Formerly known as the “black-shouldered kite,” the white-tailed kite can be readily identified by its white plumage, red eyes, and its hovering behavior while hunting.
They can be found year-round in distinct population patches that include western California and Oregon, southern Texas, and much of coastal and central Mexico. Once faced with extinction in California due to sport shooting and egg-collecting, federal protection has allowed this species to recover in the decades since the 1940s. Now, our state hosts one of the highest populations of white-tailed kites in North America.
You can find these raptors in lower elevation habitats with open fields, where their main prey species—voles and mice—are in abundance. Avoiding the use of rodenticide in and around our homes can help this unique raptor thrive.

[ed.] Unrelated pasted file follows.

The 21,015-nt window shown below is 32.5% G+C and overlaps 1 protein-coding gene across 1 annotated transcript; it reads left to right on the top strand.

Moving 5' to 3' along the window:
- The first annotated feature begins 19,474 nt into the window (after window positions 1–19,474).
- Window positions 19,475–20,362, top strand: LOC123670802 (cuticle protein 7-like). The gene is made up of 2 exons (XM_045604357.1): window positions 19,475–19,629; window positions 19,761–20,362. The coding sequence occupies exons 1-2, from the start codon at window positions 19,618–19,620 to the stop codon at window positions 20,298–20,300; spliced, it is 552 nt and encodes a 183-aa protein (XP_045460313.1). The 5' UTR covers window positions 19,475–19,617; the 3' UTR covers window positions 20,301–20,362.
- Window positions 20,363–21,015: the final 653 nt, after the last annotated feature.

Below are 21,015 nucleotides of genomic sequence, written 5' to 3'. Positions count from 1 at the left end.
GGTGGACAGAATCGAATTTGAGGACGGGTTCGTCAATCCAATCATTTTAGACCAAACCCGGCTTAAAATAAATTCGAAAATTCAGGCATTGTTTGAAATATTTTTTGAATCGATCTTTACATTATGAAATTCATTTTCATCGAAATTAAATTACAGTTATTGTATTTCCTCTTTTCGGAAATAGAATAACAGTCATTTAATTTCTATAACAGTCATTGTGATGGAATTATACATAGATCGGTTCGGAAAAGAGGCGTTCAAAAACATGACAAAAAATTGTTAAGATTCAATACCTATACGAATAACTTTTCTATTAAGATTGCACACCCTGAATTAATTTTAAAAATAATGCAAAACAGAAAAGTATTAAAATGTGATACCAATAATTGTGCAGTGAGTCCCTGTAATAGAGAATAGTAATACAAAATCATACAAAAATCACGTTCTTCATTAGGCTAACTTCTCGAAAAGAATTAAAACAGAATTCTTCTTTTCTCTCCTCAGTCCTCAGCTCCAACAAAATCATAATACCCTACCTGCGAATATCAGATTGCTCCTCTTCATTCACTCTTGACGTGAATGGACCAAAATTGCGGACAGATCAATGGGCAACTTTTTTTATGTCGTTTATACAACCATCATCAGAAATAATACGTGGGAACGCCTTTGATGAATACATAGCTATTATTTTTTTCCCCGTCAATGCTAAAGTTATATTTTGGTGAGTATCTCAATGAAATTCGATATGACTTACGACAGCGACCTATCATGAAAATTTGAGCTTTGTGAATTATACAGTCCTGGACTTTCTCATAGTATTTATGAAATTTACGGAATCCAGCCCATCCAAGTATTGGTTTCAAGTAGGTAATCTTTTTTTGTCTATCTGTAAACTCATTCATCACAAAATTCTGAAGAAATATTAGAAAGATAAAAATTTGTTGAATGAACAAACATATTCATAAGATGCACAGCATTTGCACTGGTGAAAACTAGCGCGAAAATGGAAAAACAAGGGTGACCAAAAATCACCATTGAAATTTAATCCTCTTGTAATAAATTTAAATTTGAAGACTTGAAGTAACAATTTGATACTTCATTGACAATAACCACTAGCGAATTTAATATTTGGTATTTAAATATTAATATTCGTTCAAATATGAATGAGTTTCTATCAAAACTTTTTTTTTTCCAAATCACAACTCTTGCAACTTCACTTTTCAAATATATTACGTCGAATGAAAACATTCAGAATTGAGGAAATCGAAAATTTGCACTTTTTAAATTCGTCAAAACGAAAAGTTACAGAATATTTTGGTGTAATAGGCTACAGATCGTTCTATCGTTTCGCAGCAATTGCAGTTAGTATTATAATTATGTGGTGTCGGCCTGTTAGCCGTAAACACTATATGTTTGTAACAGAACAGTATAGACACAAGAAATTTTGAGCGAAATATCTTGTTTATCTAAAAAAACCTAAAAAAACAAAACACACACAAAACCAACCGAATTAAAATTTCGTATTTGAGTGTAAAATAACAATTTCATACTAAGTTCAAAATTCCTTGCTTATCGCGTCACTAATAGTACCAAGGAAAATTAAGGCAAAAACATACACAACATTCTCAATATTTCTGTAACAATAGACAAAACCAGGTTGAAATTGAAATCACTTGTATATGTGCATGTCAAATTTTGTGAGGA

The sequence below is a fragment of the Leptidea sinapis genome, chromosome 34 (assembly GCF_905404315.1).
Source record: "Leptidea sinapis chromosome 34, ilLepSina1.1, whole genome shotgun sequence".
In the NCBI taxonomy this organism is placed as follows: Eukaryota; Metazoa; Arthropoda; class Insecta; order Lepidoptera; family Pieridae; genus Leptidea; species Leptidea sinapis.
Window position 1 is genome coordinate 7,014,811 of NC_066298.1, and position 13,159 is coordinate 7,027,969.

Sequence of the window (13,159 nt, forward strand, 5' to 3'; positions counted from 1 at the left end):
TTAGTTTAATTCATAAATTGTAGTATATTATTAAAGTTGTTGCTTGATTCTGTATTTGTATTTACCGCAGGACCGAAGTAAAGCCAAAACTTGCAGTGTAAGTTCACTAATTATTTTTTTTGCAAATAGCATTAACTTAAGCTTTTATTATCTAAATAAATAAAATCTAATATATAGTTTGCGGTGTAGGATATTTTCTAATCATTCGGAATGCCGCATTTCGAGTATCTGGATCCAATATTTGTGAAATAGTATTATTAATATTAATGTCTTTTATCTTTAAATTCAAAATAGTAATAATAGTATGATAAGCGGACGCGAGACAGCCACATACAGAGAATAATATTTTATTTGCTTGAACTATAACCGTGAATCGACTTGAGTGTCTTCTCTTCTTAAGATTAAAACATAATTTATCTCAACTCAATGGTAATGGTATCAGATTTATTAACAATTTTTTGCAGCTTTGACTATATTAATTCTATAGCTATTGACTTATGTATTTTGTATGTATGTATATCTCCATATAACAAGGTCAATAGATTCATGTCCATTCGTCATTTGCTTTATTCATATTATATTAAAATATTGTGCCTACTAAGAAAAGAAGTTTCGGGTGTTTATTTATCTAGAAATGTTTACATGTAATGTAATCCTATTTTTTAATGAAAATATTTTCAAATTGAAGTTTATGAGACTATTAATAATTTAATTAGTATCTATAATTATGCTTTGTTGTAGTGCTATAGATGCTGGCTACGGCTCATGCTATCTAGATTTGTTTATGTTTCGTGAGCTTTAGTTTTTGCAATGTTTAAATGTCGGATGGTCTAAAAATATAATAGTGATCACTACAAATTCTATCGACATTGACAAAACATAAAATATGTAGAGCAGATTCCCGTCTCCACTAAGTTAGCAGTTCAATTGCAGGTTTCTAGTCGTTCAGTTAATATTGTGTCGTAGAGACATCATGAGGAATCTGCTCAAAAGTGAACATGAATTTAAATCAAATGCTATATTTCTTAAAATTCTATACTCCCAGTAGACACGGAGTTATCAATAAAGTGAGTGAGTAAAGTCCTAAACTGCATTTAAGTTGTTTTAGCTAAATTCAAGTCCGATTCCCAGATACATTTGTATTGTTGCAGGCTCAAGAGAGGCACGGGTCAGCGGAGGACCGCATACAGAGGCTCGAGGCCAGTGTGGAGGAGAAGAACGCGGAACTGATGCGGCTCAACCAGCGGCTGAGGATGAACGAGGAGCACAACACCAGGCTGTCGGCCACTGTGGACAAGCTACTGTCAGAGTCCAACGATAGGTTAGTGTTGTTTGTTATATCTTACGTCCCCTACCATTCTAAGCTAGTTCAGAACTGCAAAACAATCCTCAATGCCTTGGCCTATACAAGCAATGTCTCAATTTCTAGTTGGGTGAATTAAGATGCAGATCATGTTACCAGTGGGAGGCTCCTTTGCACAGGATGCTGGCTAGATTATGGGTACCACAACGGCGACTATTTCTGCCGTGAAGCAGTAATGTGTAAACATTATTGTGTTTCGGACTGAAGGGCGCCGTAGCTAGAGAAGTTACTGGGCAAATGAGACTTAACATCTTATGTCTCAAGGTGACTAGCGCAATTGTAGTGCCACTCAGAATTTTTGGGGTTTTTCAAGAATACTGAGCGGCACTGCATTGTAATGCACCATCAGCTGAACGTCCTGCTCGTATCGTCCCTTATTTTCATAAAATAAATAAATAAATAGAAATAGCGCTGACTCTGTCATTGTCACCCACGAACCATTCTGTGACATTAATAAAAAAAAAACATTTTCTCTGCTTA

In 2017, Lindsay Wildlife acquired a white-tailed kite—this was the first time in our 62-year history that this species had ever been at Lindsay! This white-tailed kite originally came to our Wildlife Rehabilitation Hospital as a nestling patient. After a brief stay, it was released back into the wild. However, a rescuer brought the kite back to Lindsay two months later after seeing it fly into a building window. The neurological injury from the impact, coupled with the bird’s unusually docile behavior around people, rendered this kite non-releasable. Nevertheless, it makes an absolutely perfect animal ambassador for its species here at Lindsay. You can help prevent bird collisions on your own windows by installing bug screens or hanging decals!
As Lindsay’s kite matures, it will transform into all white and its eyes will turn red—the common look for white-tailed kites. Come hear it “vocalizing” at Lindsay, as kites tend to have a rather shrill call, sometimes called “grading,” but we call “BEAUTIFUL!”